“If you are doing sculptured formal beds, what is to stop you from using garlic chives in the back and pansies in the front?” she asked.

Garlic chives have perfect purple flowers on top of long shiny stems. 

“You can keep pruning the back down and using it in food. I grow dill and parsley in this rocky area, and I can keep hacking away at it and using it and it still looks great. Purple basil is beautiful and so is thyme. If you look at some of the herbs, they have tiny flowers, but they are oh so perfect,” she said.

Oregano is great in a rock garden, and it also can be used as edible ground cover.

“You can have flowers coming up through it and it’s just great because it cuts down a lot on weeding,” she added. Both Trammell and Perino said bell peppers would be a beautiful addition to any garden.

Mint is virtually indestructible, and it’s pretty. Mint, spearmint and chocolate mint are just some of the varieties. Some kinds have woody stems and light green leaves; others have smaller, slightly puckered green leaves. But mint, she cautioned, will spread like wildfire so it needs to be kept in a controlled area.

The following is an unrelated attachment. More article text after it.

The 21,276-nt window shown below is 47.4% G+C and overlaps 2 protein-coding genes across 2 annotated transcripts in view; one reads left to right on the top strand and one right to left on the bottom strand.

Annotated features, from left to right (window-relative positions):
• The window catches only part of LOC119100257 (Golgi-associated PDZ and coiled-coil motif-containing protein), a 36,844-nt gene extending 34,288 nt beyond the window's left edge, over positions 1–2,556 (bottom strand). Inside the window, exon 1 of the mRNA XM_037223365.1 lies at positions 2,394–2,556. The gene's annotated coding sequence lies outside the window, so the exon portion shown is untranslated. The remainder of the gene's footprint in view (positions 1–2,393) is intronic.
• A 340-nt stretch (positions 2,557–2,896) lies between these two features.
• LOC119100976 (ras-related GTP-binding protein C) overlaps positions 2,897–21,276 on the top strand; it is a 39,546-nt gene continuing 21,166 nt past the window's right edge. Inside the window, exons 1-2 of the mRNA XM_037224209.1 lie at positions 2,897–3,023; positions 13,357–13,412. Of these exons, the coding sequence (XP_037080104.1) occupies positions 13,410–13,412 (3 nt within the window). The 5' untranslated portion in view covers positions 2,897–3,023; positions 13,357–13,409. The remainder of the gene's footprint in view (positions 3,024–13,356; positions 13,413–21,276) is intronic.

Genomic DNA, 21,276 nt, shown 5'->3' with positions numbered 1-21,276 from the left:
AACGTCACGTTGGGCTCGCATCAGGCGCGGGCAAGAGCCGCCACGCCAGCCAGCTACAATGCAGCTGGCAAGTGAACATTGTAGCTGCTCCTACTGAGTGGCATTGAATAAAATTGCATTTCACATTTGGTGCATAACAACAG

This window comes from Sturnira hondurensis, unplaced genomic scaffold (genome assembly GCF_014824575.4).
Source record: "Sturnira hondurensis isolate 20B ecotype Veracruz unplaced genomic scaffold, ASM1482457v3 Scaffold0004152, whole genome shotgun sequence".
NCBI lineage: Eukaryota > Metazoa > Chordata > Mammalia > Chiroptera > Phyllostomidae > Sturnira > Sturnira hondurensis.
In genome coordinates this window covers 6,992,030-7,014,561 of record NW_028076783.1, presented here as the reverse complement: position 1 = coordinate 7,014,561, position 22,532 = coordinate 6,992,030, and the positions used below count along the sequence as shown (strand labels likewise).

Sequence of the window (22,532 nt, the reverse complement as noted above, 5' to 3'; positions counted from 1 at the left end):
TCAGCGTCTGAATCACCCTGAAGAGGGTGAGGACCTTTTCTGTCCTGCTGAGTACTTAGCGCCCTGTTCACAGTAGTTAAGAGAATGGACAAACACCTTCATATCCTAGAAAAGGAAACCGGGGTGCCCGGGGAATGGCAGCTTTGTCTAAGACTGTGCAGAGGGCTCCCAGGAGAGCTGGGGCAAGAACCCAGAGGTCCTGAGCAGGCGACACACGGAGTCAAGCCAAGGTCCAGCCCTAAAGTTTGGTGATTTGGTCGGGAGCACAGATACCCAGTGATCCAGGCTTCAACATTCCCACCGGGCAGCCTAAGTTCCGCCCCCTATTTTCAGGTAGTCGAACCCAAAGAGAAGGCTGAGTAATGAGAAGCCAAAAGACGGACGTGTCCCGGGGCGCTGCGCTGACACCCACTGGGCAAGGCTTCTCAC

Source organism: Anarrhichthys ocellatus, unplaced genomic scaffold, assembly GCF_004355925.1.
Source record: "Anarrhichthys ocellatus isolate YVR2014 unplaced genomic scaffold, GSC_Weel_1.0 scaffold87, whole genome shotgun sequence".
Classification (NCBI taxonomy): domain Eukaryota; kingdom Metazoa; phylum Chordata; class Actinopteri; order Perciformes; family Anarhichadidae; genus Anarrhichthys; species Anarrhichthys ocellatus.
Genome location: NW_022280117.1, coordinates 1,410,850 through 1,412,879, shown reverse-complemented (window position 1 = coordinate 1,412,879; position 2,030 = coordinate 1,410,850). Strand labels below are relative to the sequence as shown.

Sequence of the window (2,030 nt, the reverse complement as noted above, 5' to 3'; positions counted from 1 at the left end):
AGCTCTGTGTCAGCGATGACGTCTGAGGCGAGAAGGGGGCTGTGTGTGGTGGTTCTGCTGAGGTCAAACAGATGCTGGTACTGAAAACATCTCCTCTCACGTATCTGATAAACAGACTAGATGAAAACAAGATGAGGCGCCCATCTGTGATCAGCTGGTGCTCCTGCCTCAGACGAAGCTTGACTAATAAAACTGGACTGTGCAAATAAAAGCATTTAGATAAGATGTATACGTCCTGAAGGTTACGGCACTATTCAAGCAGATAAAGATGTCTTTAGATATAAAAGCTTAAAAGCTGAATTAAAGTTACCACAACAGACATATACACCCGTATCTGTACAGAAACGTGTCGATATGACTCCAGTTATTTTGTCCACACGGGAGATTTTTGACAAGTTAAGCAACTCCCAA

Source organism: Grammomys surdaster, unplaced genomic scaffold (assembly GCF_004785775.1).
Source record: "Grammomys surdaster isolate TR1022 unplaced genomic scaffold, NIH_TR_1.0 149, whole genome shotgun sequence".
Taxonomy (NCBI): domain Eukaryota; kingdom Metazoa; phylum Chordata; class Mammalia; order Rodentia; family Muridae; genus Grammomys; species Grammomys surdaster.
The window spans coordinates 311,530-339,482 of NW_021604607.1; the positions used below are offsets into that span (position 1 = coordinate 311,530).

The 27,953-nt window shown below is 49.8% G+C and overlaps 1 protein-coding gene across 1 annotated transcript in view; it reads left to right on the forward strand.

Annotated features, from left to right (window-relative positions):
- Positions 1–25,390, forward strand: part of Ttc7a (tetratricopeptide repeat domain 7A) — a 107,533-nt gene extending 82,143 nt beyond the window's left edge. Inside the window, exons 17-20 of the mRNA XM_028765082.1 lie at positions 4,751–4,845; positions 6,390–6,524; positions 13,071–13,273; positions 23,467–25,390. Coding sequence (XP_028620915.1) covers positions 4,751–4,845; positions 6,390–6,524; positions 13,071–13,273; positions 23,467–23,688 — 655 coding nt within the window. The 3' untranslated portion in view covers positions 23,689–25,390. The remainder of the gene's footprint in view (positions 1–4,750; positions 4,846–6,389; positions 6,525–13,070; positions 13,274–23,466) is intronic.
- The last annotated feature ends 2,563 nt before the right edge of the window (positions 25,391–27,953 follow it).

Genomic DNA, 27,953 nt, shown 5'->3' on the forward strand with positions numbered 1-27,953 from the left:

“Ours is next to the garage and it hasn’t figured out a way to jump the sidewalk yet,” she said.

On one of the back tiers of Trammell’s garden are blueberry and blackberry bushes. They are shrubby looking, Perino said, and not suitable for a formal hedge. 

“But what you can do is prepare the soil for them — they need a little more acidic soil — and make a sort of stand or one landscaped area. Mulch around it and they’ll stay there and it will look like a formal landscaped area,” she added. 

“I’m a lazy gardener,” Perino said. “I want to put it there and forget about it. You just put it there and think ‘OK, it might look a little scrubby, but that’s fine.’”

Fruit trees can be used in landscaping, they both said. Trammell said he has high hopes for his dwarf peach, and Perino said people who plant fruit trees and some berry bushes have to be prepared to wait for the fruit.